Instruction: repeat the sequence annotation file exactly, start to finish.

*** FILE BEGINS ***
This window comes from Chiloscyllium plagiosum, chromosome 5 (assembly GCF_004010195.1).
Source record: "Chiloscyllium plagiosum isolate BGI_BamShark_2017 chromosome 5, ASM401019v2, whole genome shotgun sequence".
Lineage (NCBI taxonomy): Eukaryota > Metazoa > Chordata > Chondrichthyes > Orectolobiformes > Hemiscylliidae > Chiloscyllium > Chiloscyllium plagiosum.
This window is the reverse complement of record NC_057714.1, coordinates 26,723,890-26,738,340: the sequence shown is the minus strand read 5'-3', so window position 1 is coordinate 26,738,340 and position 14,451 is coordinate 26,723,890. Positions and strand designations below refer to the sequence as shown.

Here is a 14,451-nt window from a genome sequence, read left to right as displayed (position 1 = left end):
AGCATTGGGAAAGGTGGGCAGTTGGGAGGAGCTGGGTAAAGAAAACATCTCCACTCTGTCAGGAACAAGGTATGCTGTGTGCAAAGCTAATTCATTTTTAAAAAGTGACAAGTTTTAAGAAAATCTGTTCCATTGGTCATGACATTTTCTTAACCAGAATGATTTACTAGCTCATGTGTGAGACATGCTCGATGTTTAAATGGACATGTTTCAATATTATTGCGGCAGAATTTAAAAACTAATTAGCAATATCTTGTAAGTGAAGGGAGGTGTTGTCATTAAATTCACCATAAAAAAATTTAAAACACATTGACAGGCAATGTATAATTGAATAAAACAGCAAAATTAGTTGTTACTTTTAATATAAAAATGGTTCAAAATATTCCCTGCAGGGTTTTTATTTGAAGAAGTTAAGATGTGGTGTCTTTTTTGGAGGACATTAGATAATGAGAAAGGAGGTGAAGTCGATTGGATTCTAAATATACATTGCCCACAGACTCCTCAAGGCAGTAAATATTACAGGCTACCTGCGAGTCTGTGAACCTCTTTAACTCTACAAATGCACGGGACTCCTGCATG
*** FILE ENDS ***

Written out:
This window comes from Chiloscyllium plagiosum, chromosome 5 (assembly GCF_004010195.1).
Source record: "Chiloscyllium plagiosum isolate BGI_BamShark_2017 chromosome 5, ASM401019v2, whole genome shotgun sequence".
Lineage (NCBI taxonomy): Eukaryota > Metazoa > Chordata > Chondrichthyes > Orectolobiformes > Hemiscylliidae > Chiloscyllium > Chiloscyllium plagiosum.
This window is the reverse complement of record NC_057714.1, coordinates 26,723,890-26,738,340: the sequence shown is the minus strand read 5'-3', so window position 1 is coordinate 26,738,340 and position 14,451 is coordinate 26,723,890. Positions and strand designations below refer to the sequence as shown.

Here is a 14,451-nt window from a genome sequence, read left to right as displayed (position 1 = left end):
AGCATTGGGAAAGGTGGGCAGTTGGGAGGAGCTGGGTAAAGAAAACATCTCCACTCTGTCAGGAACAAGGTATGCTGTGTGCAAAGCTAATTCATTTTTAAAAAGTGACAAGTTTTAAGAAAATCTGTTCCATTGGTCATGACATTTTCTTAACCAGAATGATTTACTAGCTCATGTGTGAGACATGCTCGATGTTTAAATGGACATGTTTCAATATTATTGCGGCAGAATTTAAAAACTAATTAGCAATATCTTGTAAGTGAAGGGAGGTGTTGTCATTAAATTCACCATAAAAAAATTTAAAACACATTGACAGGCAATGTATAATTGAATAAAACAGCAAAATTAGTTGTTACTTTTAATATAAAAATGGTTCAAAATATTCCCTGCAGGGTTTTTATTTGAAGAAGTTAAGATGTGGTGTCTTTTTTGGAGGACATTAGATAATGAGAAAGGAGGTGAAGTCGATTGGATTCTAAATATACATTGCCCACAGACTCCTCAAGGCAGTAAATATTACAGGCTACCTGCGAGTCTGTGAACCTCTTTAACTCTACAAATGCACGGGACTCCTGCATG